How to Import Your Audio
When importing your audio into your editing software, whether that’s a digital audio workstation (DAW) like Logic Pro or video editing software like Premiere Pro, it will load as a stereo file with both channels on the same track. You will need to separate them so you and edit them individually.
To do this in Premiere Pro, you will need to duplicate your audio track by right-clicking it and selecting ‘Duplicate’. Now that you have two identical tracks, you can select which microphone channel you want each track to output.
Right-click your first audio clip and select ‘Audio Channels’. From here you can choose what channel will be used on this particular audio track. Deselect the right channel checkbox on this clip and hit ‘OK’. You should see that this creates a mono track with only one channel of audio on it.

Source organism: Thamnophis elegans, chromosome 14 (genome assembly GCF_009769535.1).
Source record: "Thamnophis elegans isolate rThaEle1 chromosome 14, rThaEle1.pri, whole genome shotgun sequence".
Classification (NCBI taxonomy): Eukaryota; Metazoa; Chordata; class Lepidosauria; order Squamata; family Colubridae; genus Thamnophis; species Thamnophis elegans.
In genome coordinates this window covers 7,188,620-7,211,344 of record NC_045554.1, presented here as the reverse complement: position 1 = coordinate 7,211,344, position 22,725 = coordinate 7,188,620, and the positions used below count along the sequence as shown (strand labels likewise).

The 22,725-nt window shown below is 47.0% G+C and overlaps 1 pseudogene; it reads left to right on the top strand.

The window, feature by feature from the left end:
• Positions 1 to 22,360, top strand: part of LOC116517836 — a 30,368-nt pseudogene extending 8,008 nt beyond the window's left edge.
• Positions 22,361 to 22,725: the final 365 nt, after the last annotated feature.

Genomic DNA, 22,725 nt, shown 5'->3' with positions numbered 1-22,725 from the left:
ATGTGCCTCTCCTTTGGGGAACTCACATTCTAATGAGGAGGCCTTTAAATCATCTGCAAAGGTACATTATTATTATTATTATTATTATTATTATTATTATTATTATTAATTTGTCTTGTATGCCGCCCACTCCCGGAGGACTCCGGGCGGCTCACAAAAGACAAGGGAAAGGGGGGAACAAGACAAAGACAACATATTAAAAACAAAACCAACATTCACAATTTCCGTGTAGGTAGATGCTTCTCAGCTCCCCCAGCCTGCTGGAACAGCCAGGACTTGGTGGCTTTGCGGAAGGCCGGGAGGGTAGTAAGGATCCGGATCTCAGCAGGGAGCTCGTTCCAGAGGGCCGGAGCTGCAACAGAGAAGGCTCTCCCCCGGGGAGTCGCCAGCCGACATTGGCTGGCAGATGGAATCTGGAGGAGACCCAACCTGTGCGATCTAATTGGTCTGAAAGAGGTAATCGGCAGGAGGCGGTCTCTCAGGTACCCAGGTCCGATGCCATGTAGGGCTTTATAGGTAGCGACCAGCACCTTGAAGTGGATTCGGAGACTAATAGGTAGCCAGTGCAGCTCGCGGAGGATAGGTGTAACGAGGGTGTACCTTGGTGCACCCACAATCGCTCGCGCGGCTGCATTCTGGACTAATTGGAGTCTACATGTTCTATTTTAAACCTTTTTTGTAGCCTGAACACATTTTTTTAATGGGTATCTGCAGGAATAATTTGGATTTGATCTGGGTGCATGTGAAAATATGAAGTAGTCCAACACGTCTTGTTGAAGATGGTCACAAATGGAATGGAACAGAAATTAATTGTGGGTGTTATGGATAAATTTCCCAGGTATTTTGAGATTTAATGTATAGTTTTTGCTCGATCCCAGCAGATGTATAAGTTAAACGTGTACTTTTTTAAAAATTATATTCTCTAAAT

Repeat this process again for the other track, only this time deselect the left channel. After hitting ‘OK’, you will now see two separate mono audio tracks which you can now independently name and edit.
This process will differ slightly depending on what software you are using. However, if you apply the steps above, you should be able to figure it out easily.
There you have it! A super simple solution for recording two microphones into a single camera. No need to go out and buy a dual channel recorder or audio interface – all you need is two RØDE mics, an SC11 and DCS-1.